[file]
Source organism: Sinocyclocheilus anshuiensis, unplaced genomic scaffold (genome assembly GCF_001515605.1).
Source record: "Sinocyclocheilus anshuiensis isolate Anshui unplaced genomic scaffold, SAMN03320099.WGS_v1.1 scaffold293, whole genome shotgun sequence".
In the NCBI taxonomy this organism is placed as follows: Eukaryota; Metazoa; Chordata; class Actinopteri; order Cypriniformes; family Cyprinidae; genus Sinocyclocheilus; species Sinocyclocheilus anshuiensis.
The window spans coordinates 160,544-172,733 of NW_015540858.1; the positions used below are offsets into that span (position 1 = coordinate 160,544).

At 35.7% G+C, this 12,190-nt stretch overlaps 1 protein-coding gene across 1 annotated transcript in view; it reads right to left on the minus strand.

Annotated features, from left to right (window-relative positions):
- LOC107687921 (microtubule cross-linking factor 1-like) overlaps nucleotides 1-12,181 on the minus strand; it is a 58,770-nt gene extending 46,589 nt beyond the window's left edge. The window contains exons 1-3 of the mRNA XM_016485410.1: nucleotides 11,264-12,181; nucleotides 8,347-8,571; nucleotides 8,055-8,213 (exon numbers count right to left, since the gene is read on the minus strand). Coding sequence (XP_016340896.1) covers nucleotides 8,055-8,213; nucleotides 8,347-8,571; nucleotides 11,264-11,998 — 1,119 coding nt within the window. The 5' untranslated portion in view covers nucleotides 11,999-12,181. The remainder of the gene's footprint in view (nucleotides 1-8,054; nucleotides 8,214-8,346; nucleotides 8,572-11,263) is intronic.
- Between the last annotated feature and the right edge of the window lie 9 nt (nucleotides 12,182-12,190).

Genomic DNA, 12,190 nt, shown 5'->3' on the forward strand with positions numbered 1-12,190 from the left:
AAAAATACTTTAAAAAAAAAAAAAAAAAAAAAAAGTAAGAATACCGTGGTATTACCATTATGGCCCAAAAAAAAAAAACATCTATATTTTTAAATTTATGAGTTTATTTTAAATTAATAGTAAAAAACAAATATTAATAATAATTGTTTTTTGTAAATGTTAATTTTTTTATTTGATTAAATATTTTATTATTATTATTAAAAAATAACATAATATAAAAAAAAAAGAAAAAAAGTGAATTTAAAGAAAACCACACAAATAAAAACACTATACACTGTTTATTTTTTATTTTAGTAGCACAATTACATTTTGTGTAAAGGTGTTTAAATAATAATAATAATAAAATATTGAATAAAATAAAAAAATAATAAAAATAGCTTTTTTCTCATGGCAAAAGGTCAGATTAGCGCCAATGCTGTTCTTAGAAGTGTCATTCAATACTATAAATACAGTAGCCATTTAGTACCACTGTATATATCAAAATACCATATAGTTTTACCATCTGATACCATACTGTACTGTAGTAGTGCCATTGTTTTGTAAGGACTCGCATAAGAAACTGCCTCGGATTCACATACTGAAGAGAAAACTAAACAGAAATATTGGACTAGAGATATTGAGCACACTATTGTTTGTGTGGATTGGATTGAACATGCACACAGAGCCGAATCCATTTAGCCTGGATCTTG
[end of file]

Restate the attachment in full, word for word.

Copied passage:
Source organism: Sinocyclocheilus anshuiensis, unplaced genomic scaffold (genome assembly GCF_001515605.1).
Source record: "Sinocyclocheilus anshuiensis isolate Anshui unplaced genomic scaffold, SAMN03320099.WGS_v1.1 scaffold293, whole genome shotgun sequence".
In the NCBI taxonomy this organism is placed as follows: Eukaryota; Metazoa; Chordata; class Actinopteri; order Cypriniformes; family Cyprinidae; genus Sinocyclocheilus; species Sinocyclocheilus anshuiensis.
The window spans coordinates 160,544-172,733 of NW_015540858.1; the positions used below are offsets into that span (position 1 = coordinate 160,544).

At 35.7% G+C, this 12,190-nt stretch overlaps 1 protein-coding gene across 1 annotated transcript in view; it reads right to left on the minus strand.

Annotated features, from left to right (window-relative positions):
- LOC107687921 (microtubule cross-linking factor 1-like) overlaps nucleotides 1-12,181 on the minus strand; it is a 58,770-nt gene extending 46,589 nt beyond the window's left edge. The window contains exons 1-3 of the mRNA XM_016485410.1: nucleotides 11,264-12,181; nucleotides 8,347-8,571; nucleotides 8,055-8,213 (exon numbers count right to left, since the gene is read on the minus strand). Coding sequence (XP_016340896.1) covers nucleotides 8,055-8,213; nucleotides 8,347-8,571; nucleotides 11,264-11,998 — 1,119 coding nt within the window. The 5' untranslated portion in view covers nucleotides 11,999-12,181. The remainder of the gene's footprint in view (nucleotides 1-8,054; nucleotides 8,214-8,346; nucleotides 8,572-11,263) is intronic.
- Between the last annotated feature and the right edge of the window lie 9 nt (nucleotides 12,182-12,190).

Genomic DNA, 12,190 nt, shown 5'->3' on the forward strand with positions numbered 1-12,190 from the left:
AAAAATACTTTAAAAAAAAAAAAAAAAAAAAAAAGTAAGAATACCGTGGTATTACCATTATGGCCCAAAAAAAAAAAACATCTATATTTTTAAATTTATGAGTTTATTTTAAATTAATAGTAAAAAACAAATATTAATAATAATTGTTTTTTGTAAATGTTAATTTTTTTATTTGATTAAATATTTTATTATTATTATTAAAAAATAACATAATATAAAAAAAAAAGAAAAAAAGTGAATTTAAAGAAAACCACACAAATAAAAACACTATACACTGTTTATTTTTTATTTTAGTAGCACAATTACATTTTGTGTAAAGGTGTTTAAATAATAATAATAATAAAATATTGAATAAAATAAAAAAATAATAAAAATAGCTTTTTTCTCATGGCAAAAGGTCAGATTAGCGCCAATGCTGTTCTTAGAAGTGTCATTCAATACTATAAATACAGTAGCCATTTAGTACCACTGTATATATCAAAATACCATATAGTTTTACCATCTGATACCATACTGTACTGTAGTAGTGCCATTGTTTTGTAAGGACTCGCATAAGAAACTGCCTCGGATTCACATACTGAAGAGAAAACTAAACAGAAATATTGGACTAGAGATATTGAGCACACTATTGTTTGTGTGGATTGGATTGAACATGCACACAGAGCCGAATCCATTTAGCCTGGATCTTG